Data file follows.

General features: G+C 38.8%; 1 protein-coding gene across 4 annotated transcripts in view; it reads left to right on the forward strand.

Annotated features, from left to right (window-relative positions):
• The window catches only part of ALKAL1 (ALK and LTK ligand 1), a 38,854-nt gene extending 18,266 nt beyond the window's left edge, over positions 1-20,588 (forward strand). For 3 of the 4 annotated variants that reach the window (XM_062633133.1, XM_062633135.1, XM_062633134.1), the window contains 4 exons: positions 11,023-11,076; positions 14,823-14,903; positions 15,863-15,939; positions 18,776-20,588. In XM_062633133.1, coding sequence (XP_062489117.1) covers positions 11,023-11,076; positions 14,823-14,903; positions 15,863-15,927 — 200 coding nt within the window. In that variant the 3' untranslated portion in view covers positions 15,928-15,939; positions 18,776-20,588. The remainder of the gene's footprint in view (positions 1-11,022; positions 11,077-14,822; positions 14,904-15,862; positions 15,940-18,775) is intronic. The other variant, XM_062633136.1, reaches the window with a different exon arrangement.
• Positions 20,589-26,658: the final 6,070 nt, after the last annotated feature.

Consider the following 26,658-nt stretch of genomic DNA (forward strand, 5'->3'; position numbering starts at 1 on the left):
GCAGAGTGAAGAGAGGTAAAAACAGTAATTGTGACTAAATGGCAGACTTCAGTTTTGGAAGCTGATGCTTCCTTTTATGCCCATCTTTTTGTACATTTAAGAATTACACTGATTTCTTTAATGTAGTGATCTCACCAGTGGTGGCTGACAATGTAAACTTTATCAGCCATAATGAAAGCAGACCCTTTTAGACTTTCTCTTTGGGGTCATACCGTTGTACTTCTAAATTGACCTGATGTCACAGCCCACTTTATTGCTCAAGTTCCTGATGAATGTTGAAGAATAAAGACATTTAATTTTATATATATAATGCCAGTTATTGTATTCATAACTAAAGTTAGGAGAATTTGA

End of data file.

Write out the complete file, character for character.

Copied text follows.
General features: G+C 38.8%; 1 protein-coding gene across 4 annotated transcripts in view; it reads left to right on the forward strand.

Annotated features, from left to right (window-relative positions):
• The window catches only part of ALKAL1 (ALK and LTK ligand 1), a 38,854-nt gene extending 18,266 nt beyond the window's left edge, over positions 1-20,588 (forward strand). For 3 of the 4 annotated variants that reach the window (XM_062633133.1, XM_062633135.1, XM_062633134.1), the window contains 4 exons: positions 11,023-11,076; positions 14,823-14,903; positions 15,863-15,939; positions 18,776-20,588. In XM_062633133.1, coding sequence (XP_062489117.1) covers positions 11,023-11,076; positions 14,823-14,903; positions 15,863-15,927 — 200 coding nt within the window. In that variant the 3' untranslated portion in view covers positions 15,928-15,939; positions 18,776-20,588. The remainder of the gene's footprint in view (positions 1-11,022; positions 11,077-14,822; positions 14,904-15,862; positions 15,940-18,775) is intronic. The other variant, XM_062633136.1, reaches the window with a different exon arrangement.
• Positions 20,589-26,658: the final 6,070 nt, after the last annotated feature.

Consider the following 26,658-nt stretch of genomic DNA (forward strand, 5'->3'; position numbering starts at 1 on the left):
GCAGAGTGAAGAGAGGTAAAAACAGTAATTGTGACTAAATGGCAGACTTCAGTTTTGGAAGCTGATGCTTCCTTTTATGCCCATCTTTTTGTACATTTAAGAATTACACTGATTTCTTTAATGTAGTGATCTCACCAGTGGTGGCTGACAATGTAAACTTTATCAGCCATAATGAAAGCAGACCCTTTTAGACTTTCTCTTTGGGGTCATACCGTTGTACTTCTAAATTGACCTGATGTCACAGCCCACTTTATTGCTCAAGTTCCTGATGAATGTTGAAGAATAAAGACATTTAATTTTATATATATAATGCCAGTTATTGTATTCATAACTAAAGTTAGGAGAATTTGA